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The narrator of The Outsiders, Ponyboy Curtis is an introspective teenager, still dealing with the death of his parents in a car crash. The most intelligent boy among his gang of greasers, Pony excels at school, where he is also a member of the track team. A sensitive boy who enjoys being alone when he can, Ponyboy loves to read and he has a talent for writing; he also "digs" sunsets and watching Paul Newman movies. He smokes too many cigarettes, according to older brother Darry, and he often makes decisions that show a lack of common sense. His brothers and greaser friends alike see a bright future for Ponyboy, and there is hope that he will be able to attend college after high school. But they also worry that Ponyboy will eventually grow "tough" on the streets as many of the other greasers--particularly Dallas Winston--have. As Two-Bit Mathews tells him,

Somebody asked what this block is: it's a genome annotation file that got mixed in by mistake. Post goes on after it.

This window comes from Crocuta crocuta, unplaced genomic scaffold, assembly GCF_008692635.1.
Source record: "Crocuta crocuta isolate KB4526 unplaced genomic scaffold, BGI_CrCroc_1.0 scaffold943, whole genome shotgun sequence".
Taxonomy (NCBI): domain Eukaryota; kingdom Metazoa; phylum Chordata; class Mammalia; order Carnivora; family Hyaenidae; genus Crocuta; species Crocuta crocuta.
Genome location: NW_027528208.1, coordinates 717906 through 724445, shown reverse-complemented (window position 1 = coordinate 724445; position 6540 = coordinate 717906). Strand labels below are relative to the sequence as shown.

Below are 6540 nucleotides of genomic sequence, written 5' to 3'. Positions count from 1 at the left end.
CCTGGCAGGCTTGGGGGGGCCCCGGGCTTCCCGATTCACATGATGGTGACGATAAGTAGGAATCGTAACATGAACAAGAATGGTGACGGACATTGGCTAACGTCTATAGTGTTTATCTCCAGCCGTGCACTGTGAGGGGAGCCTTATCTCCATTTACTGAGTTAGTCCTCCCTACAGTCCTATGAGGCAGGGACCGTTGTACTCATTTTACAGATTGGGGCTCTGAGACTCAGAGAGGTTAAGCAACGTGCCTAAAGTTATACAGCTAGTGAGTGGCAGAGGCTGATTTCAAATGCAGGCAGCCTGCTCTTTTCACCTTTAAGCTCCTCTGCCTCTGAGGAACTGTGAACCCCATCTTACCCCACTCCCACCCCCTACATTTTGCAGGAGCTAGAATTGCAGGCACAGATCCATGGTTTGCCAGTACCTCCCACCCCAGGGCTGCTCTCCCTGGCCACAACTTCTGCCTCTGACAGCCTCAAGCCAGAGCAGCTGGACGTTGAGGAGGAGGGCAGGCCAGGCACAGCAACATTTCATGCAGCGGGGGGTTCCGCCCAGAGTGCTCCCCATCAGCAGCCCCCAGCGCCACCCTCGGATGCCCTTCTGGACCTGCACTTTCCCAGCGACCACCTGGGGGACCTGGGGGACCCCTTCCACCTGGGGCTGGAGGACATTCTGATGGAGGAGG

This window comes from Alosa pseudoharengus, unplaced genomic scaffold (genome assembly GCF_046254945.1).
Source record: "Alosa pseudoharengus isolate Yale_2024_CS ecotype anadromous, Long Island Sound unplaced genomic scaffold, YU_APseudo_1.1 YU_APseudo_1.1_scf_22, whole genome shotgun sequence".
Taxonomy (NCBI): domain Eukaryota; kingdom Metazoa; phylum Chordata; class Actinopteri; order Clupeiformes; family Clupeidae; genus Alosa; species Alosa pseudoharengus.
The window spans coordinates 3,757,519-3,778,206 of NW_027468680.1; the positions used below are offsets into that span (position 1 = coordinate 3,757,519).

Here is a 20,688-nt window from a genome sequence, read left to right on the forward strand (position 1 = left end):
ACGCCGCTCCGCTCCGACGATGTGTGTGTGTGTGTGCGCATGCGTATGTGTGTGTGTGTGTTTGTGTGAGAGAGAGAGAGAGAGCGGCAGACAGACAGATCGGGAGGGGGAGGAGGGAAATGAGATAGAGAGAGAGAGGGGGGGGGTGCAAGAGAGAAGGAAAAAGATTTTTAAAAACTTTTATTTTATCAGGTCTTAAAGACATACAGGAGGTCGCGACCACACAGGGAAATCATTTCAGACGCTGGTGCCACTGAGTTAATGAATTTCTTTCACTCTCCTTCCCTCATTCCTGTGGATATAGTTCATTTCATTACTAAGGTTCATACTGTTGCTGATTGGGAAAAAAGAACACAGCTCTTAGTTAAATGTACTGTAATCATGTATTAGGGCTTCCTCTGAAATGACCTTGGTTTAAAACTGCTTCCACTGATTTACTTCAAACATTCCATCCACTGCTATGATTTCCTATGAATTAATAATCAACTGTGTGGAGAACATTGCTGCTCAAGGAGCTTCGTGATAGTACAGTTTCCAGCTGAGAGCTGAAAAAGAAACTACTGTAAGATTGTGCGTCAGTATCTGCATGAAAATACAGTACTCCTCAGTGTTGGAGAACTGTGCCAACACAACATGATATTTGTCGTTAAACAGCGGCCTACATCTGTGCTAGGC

"... don't get tough, Ponyboy. You're not like the rest of us and don't try to be..."
When Pony and Johnny come to the rescue of the children in the burning church, they are acclaimed as heroes. But Pony doesn't think so. When Jerry, who was supervising the picnic at the church, asks if
"... you were sent from heaven. Or are you just professional heroes or something?"
Pony simply responds that "we're greasers."
Johnny's dying words to Pony are "stay gold," referring to the Robert Frost poem which the two boys had discussed. Pony's life seems to be crumbling after the deaths of Johnny and Dallas, but when his teacher gives him a second chance to complete his English essay, Pony decides to tell his side of the story--which becomes the basis for The Outsiders.
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